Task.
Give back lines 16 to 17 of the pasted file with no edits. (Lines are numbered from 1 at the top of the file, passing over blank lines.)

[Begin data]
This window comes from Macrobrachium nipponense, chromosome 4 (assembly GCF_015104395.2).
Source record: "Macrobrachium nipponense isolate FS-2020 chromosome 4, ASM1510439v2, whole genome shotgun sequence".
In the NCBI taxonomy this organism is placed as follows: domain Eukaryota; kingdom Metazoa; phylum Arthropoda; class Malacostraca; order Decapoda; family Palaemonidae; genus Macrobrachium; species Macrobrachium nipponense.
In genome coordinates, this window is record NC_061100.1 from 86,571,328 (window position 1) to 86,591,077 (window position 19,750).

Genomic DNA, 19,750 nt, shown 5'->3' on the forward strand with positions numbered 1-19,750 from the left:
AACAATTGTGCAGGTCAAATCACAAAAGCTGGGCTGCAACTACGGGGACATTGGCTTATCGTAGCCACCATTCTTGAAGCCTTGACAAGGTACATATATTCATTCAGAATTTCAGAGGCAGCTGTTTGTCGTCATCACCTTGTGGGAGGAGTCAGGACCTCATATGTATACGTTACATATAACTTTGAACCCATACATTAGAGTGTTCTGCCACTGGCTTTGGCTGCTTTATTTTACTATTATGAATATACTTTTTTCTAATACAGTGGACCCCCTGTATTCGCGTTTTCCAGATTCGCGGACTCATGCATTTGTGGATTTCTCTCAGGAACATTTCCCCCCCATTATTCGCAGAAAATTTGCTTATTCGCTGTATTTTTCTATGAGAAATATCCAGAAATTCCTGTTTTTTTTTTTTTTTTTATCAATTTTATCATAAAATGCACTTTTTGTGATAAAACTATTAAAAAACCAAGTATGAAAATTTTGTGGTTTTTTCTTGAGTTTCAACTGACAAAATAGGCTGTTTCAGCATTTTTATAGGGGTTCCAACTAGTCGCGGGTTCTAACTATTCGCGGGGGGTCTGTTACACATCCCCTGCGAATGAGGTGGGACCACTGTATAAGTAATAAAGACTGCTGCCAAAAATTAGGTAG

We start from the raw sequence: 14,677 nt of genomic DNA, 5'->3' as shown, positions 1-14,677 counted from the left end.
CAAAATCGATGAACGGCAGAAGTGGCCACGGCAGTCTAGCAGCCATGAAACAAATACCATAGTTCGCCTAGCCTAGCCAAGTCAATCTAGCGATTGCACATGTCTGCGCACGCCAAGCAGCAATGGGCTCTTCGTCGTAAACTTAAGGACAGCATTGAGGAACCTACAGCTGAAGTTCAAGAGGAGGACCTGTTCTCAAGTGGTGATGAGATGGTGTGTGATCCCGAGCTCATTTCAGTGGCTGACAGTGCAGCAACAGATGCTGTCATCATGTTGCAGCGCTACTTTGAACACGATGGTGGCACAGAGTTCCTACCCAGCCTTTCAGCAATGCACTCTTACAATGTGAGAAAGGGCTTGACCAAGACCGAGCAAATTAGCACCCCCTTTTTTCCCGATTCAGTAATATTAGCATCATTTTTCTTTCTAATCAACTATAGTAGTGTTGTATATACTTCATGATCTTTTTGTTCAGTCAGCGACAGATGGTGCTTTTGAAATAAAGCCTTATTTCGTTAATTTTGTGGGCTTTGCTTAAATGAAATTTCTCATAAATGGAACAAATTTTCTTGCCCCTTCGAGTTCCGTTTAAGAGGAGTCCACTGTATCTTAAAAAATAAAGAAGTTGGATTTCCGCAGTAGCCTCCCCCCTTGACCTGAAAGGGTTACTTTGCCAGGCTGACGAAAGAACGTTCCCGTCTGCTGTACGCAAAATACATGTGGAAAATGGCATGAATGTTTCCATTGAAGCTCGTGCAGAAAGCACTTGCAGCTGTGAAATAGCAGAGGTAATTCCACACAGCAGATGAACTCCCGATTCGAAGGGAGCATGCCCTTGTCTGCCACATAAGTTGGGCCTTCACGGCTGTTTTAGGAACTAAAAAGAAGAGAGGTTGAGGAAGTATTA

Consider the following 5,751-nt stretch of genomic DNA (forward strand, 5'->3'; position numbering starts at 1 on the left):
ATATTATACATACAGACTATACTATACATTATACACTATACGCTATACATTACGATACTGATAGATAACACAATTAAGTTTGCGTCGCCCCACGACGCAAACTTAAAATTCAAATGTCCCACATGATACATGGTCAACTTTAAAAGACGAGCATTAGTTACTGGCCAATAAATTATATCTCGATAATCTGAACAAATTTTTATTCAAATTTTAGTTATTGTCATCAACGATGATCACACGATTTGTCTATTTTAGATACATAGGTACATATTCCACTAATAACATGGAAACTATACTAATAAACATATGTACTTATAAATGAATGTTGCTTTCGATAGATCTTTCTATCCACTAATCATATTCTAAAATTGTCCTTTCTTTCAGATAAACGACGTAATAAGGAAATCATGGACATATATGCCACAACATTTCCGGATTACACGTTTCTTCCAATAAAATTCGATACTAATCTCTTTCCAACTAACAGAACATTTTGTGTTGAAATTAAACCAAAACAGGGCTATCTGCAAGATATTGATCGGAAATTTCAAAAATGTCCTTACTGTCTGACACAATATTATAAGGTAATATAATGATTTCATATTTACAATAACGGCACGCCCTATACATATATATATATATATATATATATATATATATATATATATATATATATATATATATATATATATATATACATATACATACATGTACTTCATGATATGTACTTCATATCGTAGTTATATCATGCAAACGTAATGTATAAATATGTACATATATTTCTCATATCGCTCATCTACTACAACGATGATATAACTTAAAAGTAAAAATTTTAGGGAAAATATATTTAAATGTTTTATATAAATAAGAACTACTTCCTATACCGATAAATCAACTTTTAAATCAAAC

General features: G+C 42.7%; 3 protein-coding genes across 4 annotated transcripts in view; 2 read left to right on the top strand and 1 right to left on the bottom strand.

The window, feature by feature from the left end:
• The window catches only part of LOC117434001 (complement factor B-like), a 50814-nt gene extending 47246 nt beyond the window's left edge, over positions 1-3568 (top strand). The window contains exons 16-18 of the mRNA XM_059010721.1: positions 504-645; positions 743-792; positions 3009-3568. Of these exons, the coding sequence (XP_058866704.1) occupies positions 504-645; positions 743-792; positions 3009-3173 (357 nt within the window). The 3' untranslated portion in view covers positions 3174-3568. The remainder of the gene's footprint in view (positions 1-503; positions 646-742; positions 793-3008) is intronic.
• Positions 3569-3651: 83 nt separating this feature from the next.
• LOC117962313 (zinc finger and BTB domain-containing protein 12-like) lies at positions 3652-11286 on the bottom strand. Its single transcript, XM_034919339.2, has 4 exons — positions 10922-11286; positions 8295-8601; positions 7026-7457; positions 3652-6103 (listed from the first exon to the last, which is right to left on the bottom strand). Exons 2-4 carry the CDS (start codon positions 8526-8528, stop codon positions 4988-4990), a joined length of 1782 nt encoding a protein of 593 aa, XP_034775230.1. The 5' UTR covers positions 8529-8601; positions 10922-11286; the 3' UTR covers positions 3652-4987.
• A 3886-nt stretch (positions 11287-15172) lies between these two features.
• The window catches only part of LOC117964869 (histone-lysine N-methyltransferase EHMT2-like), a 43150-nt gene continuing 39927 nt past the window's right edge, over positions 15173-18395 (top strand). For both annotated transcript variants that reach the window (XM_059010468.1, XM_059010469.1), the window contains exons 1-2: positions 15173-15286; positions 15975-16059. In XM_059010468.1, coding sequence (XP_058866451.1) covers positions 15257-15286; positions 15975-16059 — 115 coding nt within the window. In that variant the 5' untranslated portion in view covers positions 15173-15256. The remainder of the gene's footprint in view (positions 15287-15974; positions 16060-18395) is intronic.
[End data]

• A 3886-nt stretch (positions 11287-15172) lies between these two features.
• The window catches only part of LOC117964869 (histone-lysine N-methyltransferase EHMT2-like), a 43150-nt gene continuing 39927 nt past the window's right edge, over positions 15173-18395 (top strand). For both annotated transcript variants that reach the window (XM_059010468.1, XM_059010469.1), the window contains exons 1-2: positions 15173-15286; positions 15975-16059. In XM_059010468.1, coding sequence (XP_058866451.1) covers positions 15257-15286; positions 15975-16059 — 115 coding nt within the window. In that variant the 5' untranslated portion in view covers positions 15173-15256. The remainder of the gene's footprint in view (positions 15287-15974; positions 16060-18395) is intronic.